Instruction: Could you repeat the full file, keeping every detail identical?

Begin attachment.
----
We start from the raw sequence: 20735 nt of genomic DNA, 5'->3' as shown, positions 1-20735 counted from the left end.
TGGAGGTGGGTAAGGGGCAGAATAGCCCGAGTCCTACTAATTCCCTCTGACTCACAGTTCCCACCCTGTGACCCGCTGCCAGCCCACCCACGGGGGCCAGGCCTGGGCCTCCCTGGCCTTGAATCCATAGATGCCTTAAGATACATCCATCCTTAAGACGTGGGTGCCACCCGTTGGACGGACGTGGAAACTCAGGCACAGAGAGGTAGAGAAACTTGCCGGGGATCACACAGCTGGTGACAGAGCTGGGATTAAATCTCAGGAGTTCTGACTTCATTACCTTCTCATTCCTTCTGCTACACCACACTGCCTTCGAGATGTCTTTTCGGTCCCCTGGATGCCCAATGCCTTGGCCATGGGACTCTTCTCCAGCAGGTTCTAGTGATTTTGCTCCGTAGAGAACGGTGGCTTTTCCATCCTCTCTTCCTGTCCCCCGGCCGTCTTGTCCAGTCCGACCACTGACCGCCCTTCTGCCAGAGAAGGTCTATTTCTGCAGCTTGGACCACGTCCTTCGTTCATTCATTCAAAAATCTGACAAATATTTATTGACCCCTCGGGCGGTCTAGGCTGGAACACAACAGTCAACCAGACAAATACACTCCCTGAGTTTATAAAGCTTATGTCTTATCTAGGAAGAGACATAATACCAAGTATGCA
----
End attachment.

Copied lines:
We start from the raw sequence: 20735 nt of genomic DNA, 5'->3' as shown, positions 1-20735 counted from the left end.
TGGAGGTGGGTAAGGGGCAGAATAGCCCGAGTCCTACTAATTCCCTCTGACTCACAGTTCCCACCCTGTGACCCGCTGCCAGCCCACCCACGGGGGCCAGGCCTGGGCCTCCCTGGCCTTGAATCCATAGATGCCTTAAGATACATCCATCCTTAAGACGTGGGTGCCACCCGTTGGACGGACGTGGAAACTCAGGCACAGAGAGGTAGAGAAACTTGCCGGGGATCACACAGCTGGTGACAGAGCTGGGATTAAATCTCAGGAGTTCTGACTTCATTACCTTCTCATTCCTTCTGCTACACCACACTGCCTTCGAGATGTCTTTTCGGTCCCCTGGATGCCCAATGCCTTGGCCATGGGACTCTTCTCCAGCAGGTTCTAGTGATTTTGCTCCGTAGAGAACGGTGGCTTTTCCATCCTCTCTTCCTGTCCCCCGGCCGTCTTGTCCAGTCCGACCACTGACCGCCCTTCTGCCAGAGAAGGTCTATTTCTGCAGCTTGGACCACGTCCTTCGTTCATTCATTCAAAAATCTGACAAATATTTATTGACCCCTCGGGCGGTCTAGGCTGGAACACAACAGTCAACCAGACAAATACACTCCCTGAGTTTATAAAGCTTATGTCTTATCTAGGAAGAGACATAATACCAAGTATGCA